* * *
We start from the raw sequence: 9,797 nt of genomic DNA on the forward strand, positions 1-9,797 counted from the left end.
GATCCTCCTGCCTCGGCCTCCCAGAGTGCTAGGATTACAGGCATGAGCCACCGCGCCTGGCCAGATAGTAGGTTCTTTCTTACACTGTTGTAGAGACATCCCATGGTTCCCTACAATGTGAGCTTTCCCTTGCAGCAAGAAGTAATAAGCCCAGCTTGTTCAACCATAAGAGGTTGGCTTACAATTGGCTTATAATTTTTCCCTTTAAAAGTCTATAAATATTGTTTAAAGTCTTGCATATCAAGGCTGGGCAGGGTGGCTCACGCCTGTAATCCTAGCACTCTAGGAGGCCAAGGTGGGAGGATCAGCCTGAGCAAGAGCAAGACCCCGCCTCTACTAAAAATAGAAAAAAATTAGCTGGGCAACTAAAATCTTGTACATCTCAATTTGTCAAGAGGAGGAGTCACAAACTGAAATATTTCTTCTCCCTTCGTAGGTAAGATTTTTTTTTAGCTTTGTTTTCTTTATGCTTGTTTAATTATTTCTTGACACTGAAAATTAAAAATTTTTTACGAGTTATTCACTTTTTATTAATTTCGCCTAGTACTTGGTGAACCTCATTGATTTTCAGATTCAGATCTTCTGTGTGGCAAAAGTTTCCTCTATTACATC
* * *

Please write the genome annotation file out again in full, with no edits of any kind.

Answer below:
We start from the raw sequence: 9,797 nt of genomic DNA on the forward strand, positions 1-9,797 counted from the left end.
GATCCTCCTGCCTCGGCCTCCCAGAGTGCTAGGATTACAGGCATGAGCCACCGCGCCTGGCCAGATAGTAGGTTCTTTCTTACACTGTTGTAGAGACATCCCATGGTTCCCTACAATGTGAGCTTTCCCTTGCAGCAAGAAGTAATAAGCCCAGCTTGTTCAACCATAAGAGGTTGGCTTACAATTGGCTTATAATTTTTCCCTTTAAAAGTCTATAAATATTGTTTAAAGTCTTGCATATCAAGGCTGGGCAGGGTGGCTCACGCCTGTAATCCTAGCACTCTAGGAGGCCAAGGTGGGAGGATCAGCCTGAGCAAGAGCAAGACCCCGCCTCTACTAAAAATAGAAAAAAATTAGCTGGGCAACTAAAATCTTGTACATCTCAATTTGTCAAGAGGAGGAGTCACAAACTGAAATATTTCTTCTCCCTTCGTAGGTAAGATTTTTTTTTAGCTTTGTTTTCTTTATGCTTGTTTAATTATTTCTTGACACTGAAAATTAAAAATTTTTTACGAGTTATTCACTTTTTATTAATTTCGCCTAGTACTTGGTGAACCTCATTGATTTTCAGATTCAGATCTTCTGTGTGGCAAAAGTTTCCTCTATTACATC